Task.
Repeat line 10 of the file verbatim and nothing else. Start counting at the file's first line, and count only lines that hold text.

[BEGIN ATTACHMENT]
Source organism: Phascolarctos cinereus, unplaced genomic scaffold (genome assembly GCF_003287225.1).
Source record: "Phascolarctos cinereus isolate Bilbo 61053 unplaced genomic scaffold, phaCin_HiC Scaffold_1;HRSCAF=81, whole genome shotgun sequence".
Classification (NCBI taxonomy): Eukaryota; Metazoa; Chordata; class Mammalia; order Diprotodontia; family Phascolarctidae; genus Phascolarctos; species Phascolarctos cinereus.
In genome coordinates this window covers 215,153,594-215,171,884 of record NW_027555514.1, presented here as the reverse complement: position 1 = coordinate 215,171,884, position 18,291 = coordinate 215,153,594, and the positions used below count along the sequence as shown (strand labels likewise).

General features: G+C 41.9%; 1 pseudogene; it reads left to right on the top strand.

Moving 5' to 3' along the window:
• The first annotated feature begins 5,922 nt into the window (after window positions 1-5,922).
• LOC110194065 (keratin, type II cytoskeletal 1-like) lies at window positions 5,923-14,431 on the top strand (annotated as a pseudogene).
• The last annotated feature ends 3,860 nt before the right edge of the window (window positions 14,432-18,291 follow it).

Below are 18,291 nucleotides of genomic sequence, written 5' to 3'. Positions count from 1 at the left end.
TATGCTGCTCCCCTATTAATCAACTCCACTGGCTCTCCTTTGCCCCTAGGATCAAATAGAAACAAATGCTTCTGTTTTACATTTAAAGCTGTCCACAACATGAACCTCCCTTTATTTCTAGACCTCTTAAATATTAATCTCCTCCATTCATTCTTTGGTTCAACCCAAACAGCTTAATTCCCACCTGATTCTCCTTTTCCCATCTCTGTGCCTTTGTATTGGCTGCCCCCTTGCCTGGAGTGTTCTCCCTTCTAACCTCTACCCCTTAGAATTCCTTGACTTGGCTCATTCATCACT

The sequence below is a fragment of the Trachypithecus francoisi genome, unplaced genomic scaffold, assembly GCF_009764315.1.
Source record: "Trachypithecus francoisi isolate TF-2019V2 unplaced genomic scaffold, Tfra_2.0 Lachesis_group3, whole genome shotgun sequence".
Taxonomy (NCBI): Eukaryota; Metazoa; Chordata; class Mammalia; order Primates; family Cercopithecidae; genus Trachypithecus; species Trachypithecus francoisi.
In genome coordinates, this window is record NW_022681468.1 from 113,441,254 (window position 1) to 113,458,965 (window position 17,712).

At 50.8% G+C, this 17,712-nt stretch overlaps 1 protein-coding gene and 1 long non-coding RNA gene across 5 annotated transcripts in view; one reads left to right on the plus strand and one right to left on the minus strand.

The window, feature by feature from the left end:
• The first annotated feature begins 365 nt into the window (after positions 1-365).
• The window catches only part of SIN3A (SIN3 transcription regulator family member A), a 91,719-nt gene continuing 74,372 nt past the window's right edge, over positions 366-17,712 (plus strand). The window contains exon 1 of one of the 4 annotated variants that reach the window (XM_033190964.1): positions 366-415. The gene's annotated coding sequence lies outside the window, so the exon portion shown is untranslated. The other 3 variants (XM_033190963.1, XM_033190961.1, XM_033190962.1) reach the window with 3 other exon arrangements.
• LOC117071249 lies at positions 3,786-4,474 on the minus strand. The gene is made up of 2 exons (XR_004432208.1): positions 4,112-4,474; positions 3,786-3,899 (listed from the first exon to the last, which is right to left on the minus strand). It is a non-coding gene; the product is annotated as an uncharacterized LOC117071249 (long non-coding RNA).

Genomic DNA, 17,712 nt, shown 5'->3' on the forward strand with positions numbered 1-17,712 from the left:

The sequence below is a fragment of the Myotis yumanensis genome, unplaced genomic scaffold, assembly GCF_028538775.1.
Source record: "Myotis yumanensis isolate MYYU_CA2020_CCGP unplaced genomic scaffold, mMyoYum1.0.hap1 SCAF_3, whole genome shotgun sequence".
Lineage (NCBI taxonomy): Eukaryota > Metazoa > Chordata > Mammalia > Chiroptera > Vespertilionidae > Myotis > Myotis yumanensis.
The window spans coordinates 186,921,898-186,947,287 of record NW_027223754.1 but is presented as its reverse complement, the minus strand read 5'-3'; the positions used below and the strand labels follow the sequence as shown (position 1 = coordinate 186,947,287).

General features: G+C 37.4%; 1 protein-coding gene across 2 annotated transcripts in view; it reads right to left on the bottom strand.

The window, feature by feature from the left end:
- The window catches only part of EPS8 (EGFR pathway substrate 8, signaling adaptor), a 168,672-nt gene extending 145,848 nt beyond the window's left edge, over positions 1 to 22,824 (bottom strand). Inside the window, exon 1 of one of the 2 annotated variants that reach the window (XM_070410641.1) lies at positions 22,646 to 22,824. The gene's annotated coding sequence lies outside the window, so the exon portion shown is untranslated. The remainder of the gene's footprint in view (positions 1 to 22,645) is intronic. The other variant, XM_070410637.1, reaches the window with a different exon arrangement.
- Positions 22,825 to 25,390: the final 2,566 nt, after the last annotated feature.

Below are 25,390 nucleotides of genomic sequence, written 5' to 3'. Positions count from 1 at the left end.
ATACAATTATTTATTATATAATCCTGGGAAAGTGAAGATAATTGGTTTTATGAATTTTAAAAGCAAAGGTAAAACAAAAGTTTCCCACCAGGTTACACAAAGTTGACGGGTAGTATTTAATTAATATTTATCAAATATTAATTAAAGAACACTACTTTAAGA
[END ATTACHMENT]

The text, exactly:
Below are 18,291 nucleotides of genomic sequence, written 5' to 3'. Positions count from 1 at the left end.